Empirical examination on the long run purchasing power parity: evidence from parallel and official market exchange rates

Man, Luo (2014) Empirical examination on the long run purchasing power parity: evidence from parallel and official market exchange rates. MPhil(R) thesis, University of Glasgow.

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Abstract

The thesis undertakes an empirical analysis of the parallel market exchange rate behavior in the post-Bretton-Woods era based on monthly data spanning the period 1973m01 to 1998 m12 for a heterogeneous group of 56 countries across the globe. The preliminary investigation regress a crash dummy on parallel market premium using a Binary Choice model. The main analysis is conducted by estimating the traditional and a parallel market variant of PPP using the Johansen Multivariate Cointegration method. Based upon the VEC models obtained the hypothesis of a weak-form and a strong-form PPP are tested in the form of identifying restrictions on the cointegrating vectors, respectively, whilst the joint hypothesis of a long-run strong from PPP for parallel rate as well as long-run informational efficiency in the parallel market is tested for the alternative model. The empirical results obtained suggest that: weak-form PPP models receive stronger support than the alternative model across the whole sample especially for the Latin American economies. The strong-form PPP is best received for African economies but mostly for the parallel exchange rate solely. The use of parallel market exchange rates and wholesale price indices has been shown to be more supportive of the PPP validity, especially for the strong-form PPP. The empirical findings emphasize the need to adopt more flexible exchange rate policies, while the liberalization of the capital flows and the global integration of the currency markets are in favour of the countries that avoid adopting restrictive macroeconomic policies.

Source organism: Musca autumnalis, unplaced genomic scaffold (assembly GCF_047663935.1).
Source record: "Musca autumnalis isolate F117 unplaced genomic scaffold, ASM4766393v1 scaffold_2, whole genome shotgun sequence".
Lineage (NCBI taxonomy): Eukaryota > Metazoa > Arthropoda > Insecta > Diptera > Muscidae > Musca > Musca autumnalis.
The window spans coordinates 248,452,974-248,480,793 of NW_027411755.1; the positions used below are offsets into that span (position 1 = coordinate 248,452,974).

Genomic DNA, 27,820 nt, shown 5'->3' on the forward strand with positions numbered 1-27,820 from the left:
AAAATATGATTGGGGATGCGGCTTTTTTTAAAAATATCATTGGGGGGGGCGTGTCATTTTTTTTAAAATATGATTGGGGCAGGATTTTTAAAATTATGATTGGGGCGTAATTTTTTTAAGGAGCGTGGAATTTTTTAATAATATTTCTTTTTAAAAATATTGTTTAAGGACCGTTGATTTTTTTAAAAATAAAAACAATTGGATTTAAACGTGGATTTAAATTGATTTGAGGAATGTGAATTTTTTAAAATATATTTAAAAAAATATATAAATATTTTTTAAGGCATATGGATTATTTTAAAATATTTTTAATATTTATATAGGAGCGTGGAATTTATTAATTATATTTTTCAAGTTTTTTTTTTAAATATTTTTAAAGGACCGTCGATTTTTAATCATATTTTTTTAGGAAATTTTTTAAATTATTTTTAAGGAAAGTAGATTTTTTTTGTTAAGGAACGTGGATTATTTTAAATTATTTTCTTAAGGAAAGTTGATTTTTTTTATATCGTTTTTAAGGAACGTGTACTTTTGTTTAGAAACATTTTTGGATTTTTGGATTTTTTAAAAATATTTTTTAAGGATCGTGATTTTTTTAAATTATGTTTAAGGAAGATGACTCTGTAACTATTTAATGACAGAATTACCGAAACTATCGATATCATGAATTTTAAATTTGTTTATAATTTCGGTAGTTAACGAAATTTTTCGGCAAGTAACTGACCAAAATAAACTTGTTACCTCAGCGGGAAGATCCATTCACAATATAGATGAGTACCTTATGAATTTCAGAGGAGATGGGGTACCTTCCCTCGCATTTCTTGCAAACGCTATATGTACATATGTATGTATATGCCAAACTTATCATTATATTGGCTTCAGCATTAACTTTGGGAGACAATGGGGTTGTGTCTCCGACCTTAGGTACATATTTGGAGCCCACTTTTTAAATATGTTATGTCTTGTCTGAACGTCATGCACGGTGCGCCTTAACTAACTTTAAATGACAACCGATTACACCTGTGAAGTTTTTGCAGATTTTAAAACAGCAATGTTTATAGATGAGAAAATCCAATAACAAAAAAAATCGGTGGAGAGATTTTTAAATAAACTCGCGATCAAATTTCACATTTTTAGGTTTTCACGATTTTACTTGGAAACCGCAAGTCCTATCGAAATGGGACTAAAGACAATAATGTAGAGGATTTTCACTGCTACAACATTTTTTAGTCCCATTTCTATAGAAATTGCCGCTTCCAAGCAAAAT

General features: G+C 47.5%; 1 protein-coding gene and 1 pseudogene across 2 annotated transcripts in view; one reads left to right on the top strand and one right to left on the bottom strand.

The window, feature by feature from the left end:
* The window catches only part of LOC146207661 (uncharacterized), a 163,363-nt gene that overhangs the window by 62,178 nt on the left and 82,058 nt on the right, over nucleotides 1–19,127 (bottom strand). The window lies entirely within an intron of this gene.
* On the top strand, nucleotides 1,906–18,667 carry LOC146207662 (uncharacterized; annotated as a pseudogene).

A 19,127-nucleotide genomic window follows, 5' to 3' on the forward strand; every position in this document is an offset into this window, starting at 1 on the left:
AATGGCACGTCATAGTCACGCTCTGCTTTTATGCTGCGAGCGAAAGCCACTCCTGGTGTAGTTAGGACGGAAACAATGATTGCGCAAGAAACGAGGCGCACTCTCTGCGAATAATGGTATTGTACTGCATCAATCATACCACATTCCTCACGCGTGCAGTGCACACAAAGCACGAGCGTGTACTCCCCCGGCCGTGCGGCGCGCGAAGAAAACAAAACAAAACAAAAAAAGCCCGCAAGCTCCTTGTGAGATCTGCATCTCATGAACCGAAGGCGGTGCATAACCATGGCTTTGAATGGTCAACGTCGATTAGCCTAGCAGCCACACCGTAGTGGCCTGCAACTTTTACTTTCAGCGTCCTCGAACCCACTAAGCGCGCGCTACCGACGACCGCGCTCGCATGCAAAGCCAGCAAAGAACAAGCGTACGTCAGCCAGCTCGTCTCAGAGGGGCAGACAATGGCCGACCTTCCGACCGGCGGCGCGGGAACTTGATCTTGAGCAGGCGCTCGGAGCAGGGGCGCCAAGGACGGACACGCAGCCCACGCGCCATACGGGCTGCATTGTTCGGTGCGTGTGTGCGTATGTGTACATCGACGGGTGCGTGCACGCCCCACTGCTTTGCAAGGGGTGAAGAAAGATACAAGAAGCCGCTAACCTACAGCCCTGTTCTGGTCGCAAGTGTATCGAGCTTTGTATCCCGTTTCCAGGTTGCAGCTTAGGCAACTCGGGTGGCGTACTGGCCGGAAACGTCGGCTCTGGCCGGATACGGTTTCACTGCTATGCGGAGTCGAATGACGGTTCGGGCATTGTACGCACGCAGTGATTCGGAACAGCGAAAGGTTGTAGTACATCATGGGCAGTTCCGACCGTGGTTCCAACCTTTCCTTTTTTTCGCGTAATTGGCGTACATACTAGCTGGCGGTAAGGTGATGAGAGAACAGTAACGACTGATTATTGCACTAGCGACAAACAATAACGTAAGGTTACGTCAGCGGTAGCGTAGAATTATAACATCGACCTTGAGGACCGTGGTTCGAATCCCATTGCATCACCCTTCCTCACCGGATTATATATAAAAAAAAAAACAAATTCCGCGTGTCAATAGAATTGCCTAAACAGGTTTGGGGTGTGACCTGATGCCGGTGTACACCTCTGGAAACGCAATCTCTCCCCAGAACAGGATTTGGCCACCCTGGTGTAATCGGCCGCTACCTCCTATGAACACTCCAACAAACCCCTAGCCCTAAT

Item Type: Thesis (MPhil(R))
Qualification Level: Masters
Subjects: H Social Sciences > HB Economic Theory
Colleges/Schools: College of Social Sciences > Adam Smith Business School > Economics
Funder's Name: UNSPECIFIED
Supervisor's Name: Ronald, Professor MacDonald and Mario, Professor Cerrato
Date of Award: 2014
Depositing User: Ms Man LUO
Unique ID: glathesis:2014-5296
Copyright: Copyright of this thesis is held by the author.
Date Deposited: 11 Jul 2014 13:57
Last Modified: 11 Jul 2014 13:57
URI: http://theses.gla.ac.uk/id/eprint/5296

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